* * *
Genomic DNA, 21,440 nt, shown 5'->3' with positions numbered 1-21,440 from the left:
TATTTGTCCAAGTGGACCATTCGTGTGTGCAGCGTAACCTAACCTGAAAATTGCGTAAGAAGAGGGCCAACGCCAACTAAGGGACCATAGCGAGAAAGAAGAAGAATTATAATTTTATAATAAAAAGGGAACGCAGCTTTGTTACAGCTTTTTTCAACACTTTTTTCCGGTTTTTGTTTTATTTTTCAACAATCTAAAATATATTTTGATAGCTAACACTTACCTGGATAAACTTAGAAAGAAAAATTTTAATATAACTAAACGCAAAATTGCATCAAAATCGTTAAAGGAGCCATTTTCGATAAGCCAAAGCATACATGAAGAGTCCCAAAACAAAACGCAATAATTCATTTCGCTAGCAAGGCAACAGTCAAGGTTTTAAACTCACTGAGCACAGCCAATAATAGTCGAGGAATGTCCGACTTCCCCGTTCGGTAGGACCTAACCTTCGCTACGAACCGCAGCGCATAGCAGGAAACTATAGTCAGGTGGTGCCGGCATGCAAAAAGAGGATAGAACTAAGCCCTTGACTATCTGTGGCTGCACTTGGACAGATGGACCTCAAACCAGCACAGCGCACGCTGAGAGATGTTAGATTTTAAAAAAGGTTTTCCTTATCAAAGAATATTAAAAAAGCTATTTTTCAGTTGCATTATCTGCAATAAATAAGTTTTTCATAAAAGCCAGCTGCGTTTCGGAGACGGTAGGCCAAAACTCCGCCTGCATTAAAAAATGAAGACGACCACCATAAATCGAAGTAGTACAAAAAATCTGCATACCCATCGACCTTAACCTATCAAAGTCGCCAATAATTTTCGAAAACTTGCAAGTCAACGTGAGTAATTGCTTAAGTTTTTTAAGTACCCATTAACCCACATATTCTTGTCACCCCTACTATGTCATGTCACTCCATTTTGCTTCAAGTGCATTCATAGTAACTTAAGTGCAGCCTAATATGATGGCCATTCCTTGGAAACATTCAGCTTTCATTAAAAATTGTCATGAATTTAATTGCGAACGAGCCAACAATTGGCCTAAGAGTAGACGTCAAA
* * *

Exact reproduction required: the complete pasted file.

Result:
Genomic DNA, 21,440 nt, shown 5'->3' with positions numbered 1-21,440 from the left:
TATTTGTCCAAGTGGACCATTCGTGTGTGCAGCGTAACCTAACCTGAAAATTGCGTAAGAAGAGGGCCAACGCCAACTAAGGGACCATAGCGAGAAAGAAGAAGAATTATAATTTTATAATAAAAAGGGAACGCAGCTTTGTTACAGCTTTTTTCAACACTTTTTTCCGGTTTTTGTTTTATTTTTCAACAATCTAAAATATATTTTGATAGCTAACACTTACCTGGATAAACTTAGAAAGAAAAATTTTAATATAACTAAACGCAAAATTGCATCAAAATCGTTAAAGGAGCCATTTTCGATAAGCCAAAGCATACATGAAGAGTCCCAAAACAAAACGCAATAATTCATTTCGCTAGCAAGGCAACAGTCAAGGTTTTAAACTCACTGAGCACAGCCAATAATAGTCGAGGAATGTCCGACTTCCCCGTTCGGTAGGACCTAACCTTCGCTACGAACCGCAGCGCATAGCAGGAAACTATAGTCAGGTGGTGCCGGCATGCAAAAAGAGGATAGAACTAAGCCCTTGACTATCTGTGGCTGCACTTGGACAGATGGACCTCAAACCAGCACAGCGCACGCTGAGAGATGTTAGATTTTAAAAAAGGTTTTCCTTATCAAAGAATATTAAAAAAGCTATTTTTCAGTTGCATTATCTGCAATAAATAAGTTTTTCATAAAAGCCAGCTGCGTTTCGGAGACGGTAGGCCAAAACTCCGCCTGCATTAAAAAATGAAGACGACCACCATAAATCGAAGTAGTACAAAAAATCTGCATACCCATCGACCTTAACCTATCAAAGTCGCCAATAATTTTCGAAAACTTGCAAGTCAACGTGAGTAATTGCTTAAGTTTTTTAAGTACCCATTAACCCACATATTCTTGTCACCCCTACTATGTCATGTCACTCCATTTTGCTTCAAGTGCATTCATAGTAACTTAAGTGCAGCCTAATATGATGGCCATTCCTTGGAAACATTCAGCTTTCATTAAAAATTGTCATGAATTTAATTGCGAACGAGCCAACAATTGGCCTAAGAGTAGACGTCAAA